Gary Willis: Something to Say
GW: We met at a jazz club called Jamboree, we played together and we've got some things in common, and so when I brought Kirk [Covington] over to work on Actual Fiction I booked a couple of nights at the Jamboree with Llibert, me and Kirk, and they were kind of eye-opening as far as the territory that we could cover.
What's amazing about Llibert is...[laughs] I hate alto sax, really, just because of the traditional way it's conceived ; I love Charlie Parker, I love Cannonball [Adderley], but past that there hasn't been much that I've enjoyed. The thing is he doesn't play like a saxophonist, he plays like a musician, and especially he's not always looking for opportunities to solo like most sax players. He's always looking for how to compositionally fit into the tune and take the song somewhere. So when we jam we're trying to jam compositionally.
AAJ: So, he doesn't play like a saxophonist, he plays like a musician? Did I hear that right? You're not going to make any friends amongst saxophonists.
GW: Alto players [laughs]. Kirk and I went to North State University, Texas together, and we spent so many hours playing behind these sax players, and it was like a fitness exercise, like, how many choruses could they play consecutively. It was kind of a joke after a while.
AAJ: The band Slaughterhouse 3 recently played the Sizget festival in Budapest. Was that your first gig together and how did it go down?
GW: Technically no, we played some last summer when we had Kirk out to record. It was our first world tour though. It was amazing; a real blast The audience was great. Somebody put a little bit of video up on YouTube and I emailed them trying to get more. I'm hoping there's some available. It was really a fun gig. I'm hoping we can do several Slaughterhouse 3 world tours consecutively, consecutive nights, you know? The last tour was just one.
AAJ: What's your take on YouTube? I've seen your teaching videos and old videos of Tribal Tech. Are you all for having it out there or do you feel this is just another infringement on the author's rights?
GW: I think you have to look at it now as promotion. Everybody, including myself, has jumped through these hoops trying to monetize it and you can't, the only thing you can do is just think that big. If you think that big then the way to use it is as promotion and if you try to monetize it it's just going to fail.
AAJ: You've produced four books on bass guitar instruction, one of which Ultimate Ear Training for Guitar and Bass (Hal Leonard, 1998) caught my attention and I wanted to ask you about the concept of "fingering fingering sounds that you hear around you, and I wondered if you could explain a little bit about this theory?
GW: It came about as a reaction to how I was forced to experience ear training at university. At university there was a class full of oboists and pianists, and tubas and trombones, so in order to have something in common then ear training is taught, you are told to imagine it on a keyboard which allows everybody to go to a practice room and practice ear training, but it has nothing to do with your personal relationship with your instrument.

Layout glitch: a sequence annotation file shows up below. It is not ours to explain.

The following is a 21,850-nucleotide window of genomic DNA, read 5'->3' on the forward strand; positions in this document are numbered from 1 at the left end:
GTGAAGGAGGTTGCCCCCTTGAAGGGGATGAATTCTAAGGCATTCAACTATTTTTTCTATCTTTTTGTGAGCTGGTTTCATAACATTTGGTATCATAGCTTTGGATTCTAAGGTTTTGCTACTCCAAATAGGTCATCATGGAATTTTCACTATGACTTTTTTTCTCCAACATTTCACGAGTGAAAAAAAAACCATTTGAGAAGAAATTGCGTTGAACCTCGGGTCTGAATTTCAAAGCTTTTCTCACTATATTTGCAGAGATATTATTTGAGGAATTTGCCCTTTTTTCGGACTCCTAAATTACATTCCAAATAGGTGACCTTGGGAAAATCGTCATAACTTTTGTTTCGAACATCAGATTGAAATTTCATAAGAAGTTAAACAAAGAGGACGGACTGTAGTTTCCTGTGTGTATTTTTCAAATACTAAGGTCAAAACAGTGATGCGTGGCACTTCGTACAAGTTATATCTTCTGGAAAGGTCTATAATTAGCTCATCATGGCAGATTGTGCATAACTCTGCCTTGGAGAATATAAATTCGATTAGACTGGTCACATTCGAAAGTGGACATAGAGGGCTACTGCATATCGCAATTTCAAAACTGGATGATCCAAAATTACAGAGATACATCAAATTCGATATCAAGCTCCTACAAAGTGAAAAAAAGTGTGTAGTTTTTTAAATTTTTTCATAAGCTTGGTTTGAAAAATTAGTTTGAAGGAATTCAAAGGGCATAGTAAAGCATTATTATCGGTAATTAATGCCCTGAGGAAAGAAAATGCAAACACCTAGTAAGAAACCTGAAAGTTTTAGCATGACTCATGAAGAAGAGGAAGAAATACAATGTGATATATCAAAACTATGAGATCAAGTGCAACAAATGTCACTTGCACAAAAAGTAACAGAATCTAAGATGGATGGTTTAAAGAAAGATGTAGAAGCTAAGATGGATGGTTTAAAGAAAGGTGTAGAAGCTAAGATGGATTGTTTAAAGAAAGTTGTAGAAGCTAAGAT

The other thing is that a lot of bassists and guitarists are told to try and stay away from patterns but the bass fingerboard is symmetric and you can trust the shapes to always get the sound that you want. So if you relate the shapes to the sound then you'll always be able to visualize what you hear.
AAJ: No matter what that sound is?
GW: Exactly. If you develop the ability to imitate whatever you hear externally then you'll have trained yourself well enough to play whatever you imagine, and that's kind of the ultimate. It's the title I guess.
AAJ: Miles Davis, in one of his last in-depth interviews with Q Magazine in 1986 said that even car crashes sound musical these days. Do you think that Miles was at the fingering business as well then?
GW: The fingering business is based on the instrument and I'm sure Miles was able to play what he imagined. There was really the sense of freedom that I understood that Charlie Parker had. I didn't want to sound like Charlie Parker but you definitely get a sense of freedomthat he could just go and turn and stop and start and play whatever came into his head. It's that sense of freedom that I try to get.
AAJ: As a matter of interest if you don't mind my asking, how do your instructional books sell compared to your CDs?
GW: I think they sell very well and income has been very consistent, because I think the publisher is honest. Record companies? Bigger companies that have been involved in all the CDs I've produced in the past, except for my solo CDs have all some elements of corruption.
AAJ: And except for Abstract Logix you'd have to say as well?
GW: Yeah, except for Abstract Logix and Alchemy, but there has in the past been such an element of corruption that I've made more money from books and basses.